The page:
July 29, 2015 Leave a comment
Two things annoy me about NOT A HERO, this month’s (well, technically last month’s) challenge from Indie Riot. First off is the all-caps name, which implies that you’re supposed to scream it out. “What are you doing, Cathy?” “NOT A HERO!” “What are you screaming?” “NOT A HERO!” “Um, yea Cathy, we sort of figured that out when after you pissed yourself when that spider crawled on the wall ten feet in front of you.” More annoying is NOT A HERO has an insane amount of potential, and although it can be really fun, it’s nowhere near as good as it could be.
NOT A HERO feels a lot like a mid-late 80s coin-op action title. Not any game in particular (though I did get some Elevator Action vibes from it) but one that would blend in mechanically from that era. Of course, it also has the required-for-indieness gratuitous violence that used to be awesome but is now expected and bordering on passé. And I say that both as a fan of violence and a practitioner of it, much to the dismay of my boyfriend, who is sick of having the whip marks washed out with rubbing alcohol. My point is, I think your average gamer is too desensitized by this point. The novelty of a violent 8-bit game wears off faster than a sneeze. And not the kind of sneeze where you have to roll up a piece of tissue into a spear and wiggle it around your nose to make yourself sneeze, because sometimes that takes a quite a while.
Which is not to say the violence in NOT A HERO isn’t awesome. There’s one point where you have to lead Bunnylord (the rabbit-man thing calling the shots) through a level to meet with a guy who responded to his peace-offering by decapitating the cake he presented him, because quirk. When you get the mayor to him, he starts to beat him in a way that’s funny and satisfying. Then it goes on too long and becomes awkward, like the game is trying too hard. THEN it goes on even longer, to the point that it starts being funny again. I love gags like that when they work, because it’s so rare when one is pulled off correctly. While the humor is hit-and-miss, when it works it’s amusing in a way many games with the retro-paint job often fail to grasp. NOT A HERO misses more than hits, but the hits are genuinely funny.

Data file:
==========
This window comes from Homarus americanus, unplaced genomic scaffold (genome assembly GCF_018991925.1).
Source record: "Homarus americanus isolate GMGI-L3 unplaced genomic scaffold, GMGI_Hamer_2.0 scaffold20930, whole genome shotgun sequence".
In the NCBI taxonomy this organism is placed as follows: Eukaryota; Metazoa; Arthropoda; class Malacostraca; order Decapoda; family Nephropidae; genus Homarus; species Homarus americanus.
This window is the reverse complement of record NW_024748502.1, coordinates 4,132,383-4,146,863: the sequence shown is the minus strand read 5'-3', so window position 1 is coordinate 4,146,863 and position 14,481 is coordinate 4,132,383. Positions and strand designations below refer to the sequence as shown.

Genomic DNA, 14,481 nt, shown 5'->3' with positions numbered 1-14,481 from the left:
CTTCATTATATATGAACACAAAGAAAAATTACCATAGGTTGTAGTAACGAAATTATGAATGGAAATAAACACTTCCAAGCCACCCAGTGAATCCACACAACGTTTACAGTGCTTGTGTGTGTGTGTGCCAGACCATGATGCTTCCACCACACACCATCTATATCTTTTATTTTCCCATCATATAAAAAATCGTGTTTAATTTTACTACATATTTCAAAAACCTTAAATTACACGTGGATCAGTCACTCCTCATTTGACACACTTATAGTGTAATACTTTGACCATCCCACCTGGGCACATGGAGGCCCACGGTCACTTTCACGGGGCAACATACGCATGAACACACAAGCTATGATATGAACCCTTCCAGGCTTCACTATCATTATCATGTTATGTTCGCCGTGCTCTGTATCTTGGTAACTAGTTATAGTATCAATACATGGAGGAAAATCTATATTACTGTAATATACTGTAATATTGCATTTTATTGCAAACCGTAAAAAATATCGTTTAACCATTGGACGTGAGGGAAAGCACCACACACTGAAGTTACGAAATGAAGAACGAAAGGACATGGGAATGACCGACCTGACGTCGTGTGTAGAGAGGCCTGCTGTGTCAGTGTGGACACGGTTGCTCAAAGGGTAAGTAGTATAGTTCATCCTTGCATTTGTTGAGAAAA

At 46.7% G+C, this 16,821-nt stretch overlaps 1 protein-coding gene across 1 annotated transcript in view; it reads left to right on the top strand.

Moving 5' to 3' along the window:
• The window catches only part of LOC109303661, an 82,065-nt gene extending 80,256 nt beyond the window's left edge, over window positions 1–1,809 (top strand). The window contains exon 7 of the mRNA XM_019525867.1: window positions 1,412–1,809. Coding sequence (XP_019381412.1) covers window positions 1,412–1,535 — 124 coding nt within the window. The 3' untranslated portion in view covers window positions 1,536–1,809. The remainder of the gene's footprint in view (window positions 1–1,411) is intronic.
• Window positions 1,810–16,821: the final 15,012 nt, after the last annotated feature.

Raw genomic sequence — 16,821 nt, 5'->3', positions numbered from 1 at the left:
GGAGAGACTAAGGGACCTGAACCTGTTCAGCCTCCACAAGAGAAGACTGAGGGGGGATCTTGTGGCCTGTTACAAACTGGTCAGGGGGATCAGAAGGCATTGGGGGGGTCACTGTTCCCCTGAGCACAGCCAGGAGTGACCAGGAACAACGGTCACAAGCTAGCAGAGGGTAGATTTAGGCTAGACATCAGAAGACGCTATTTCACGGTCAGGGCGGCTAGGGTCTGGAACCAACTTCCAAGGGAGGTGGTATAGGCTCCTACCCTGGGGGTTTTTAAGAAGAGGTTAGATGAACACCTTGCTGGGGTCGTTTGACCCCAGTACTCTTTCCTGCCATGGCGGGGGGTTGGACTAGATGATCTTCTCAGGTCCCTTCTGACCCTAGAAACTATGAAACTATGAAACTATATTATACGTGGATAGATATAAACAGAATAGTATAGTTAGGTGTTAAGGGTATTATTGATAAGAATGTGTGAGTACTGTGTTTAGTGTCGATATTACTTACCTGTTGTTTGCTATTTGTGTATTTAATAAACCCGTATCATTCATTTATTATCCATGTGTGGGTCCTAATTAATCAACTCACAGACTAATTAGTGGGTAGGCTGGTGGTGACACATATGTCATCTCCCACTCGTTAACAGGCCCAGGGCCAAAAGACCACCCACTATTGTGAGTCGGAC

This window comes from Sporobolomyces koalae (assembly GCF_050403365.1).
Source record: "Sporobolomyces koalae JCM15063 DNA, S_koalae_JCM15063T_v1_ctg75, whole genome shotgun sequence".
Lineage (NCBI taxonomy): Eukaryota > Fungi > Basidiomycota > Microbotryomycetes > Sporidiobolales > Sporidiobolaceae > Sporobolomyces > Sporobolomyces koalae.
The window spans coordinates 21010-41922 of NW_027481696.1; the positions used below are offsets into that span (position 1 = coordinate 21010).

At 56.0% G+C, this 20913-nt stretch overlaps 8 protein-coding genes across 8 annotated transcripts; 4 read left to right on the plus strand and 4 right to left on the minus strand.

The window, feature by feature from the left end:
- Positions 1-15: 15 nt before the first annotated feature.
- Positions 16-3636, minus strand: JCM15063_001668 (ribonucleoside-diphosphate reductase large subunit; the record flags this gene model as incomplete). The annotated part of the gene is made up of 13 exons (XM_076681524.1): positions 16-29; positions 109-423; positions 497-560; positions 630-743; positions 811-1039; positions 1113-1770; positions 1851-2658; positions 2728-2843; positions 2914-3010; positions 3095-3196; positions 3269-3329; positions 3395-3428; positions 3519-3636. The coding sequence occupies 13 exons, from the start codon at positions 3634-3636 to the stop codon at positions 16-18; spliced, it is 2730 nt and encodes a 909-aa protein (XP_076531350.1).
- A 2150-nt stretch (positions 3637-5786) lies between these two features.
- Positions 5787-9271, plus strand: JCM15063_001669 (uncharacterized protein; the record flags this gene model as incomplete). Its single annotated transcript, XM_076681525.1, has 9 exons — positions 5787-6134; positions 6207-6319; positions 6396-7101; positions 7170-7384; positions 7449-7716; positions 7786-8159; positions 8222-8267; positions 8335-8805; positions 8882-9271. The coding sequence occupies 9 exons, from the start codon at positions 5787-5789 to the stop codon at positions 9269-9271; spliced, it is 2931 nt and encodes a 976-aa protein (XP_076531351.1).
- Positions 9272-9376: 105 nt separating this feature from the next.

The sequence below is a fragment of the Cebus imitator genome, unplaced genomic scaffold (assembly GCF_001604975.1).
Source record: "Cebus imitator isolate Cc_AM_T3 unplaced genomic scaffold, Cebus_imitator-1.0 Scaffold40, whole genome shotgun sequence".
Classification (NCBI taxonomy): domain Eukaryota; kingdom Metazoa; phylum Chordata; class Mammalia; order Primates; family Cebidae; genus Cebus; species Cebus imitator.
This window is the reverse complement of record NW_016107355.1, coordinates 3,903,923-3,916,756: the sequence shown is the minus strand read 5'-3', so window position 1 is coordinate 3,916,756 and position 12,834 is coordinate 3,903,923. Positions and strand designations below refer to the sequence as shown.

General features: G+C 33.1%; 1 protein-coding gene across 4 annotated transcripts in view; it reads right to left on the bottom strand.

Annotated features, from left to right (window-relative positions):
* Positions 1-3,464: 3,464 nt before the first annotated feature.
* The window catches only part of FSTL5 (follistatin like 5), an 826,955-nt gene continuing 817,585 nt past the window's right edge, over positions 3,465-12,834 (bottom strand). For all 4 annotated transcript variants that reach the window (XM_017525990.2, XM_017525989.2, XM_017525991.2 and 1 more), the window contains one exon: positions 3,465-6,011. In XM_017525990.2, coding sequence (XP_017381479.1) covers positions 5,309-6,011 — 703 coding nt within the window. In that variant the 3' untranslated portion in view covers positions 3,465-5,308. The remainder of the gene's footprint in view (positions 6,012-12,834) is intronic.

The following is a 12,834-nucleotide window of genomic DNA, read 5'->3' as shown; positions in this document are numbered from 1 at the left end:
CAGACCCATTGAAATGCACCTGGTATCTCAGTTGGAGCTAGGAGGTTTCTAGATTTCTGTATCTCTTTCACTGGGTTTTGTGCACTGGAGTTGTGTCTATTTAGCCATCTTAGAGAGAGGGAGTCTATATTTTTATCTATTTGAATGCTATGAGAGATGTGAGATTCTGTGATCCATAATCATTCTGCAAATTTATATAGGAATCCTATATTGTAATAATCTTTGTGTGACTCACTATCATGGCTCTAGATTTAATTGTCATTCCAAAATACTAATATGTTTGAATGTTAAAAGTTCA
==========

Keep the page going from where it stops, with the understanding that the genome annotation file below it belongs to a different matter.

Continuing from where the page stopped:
Nobody can accuse NOT A HERO of lacking personality. Or restraint. The humor can be very funny and the violence can be very spectacular. But, as a game, NOT A HERO struggles quite a bit. First off, the cover-based shooting mechanics quickly become boring. Enemies take cover, poke out and shoot. Getting enough quality shots off slows the pace down far too much. The game has a ton of different weapons, so why does the action feel so samey with every new floor of enemies and every new mission objective? Even worse, I can’t imagine a single player making it through the game without giving up on shoot-outs altogether and using the tackle / finishing-move option to dispatch nearly every enemy. It’s faster paced, relatively easy to pull off, and ultimately more satisfying. There’s probably a blowjob joke in there somewhere but after an hour of trying, I couldn’t find it. Anyway, the action initially sounds fine, but when the best option for dealing with the mechanics is to do the stuff that allows you to clear it as fast as possible, you might want to consider if a mistake was made along the line.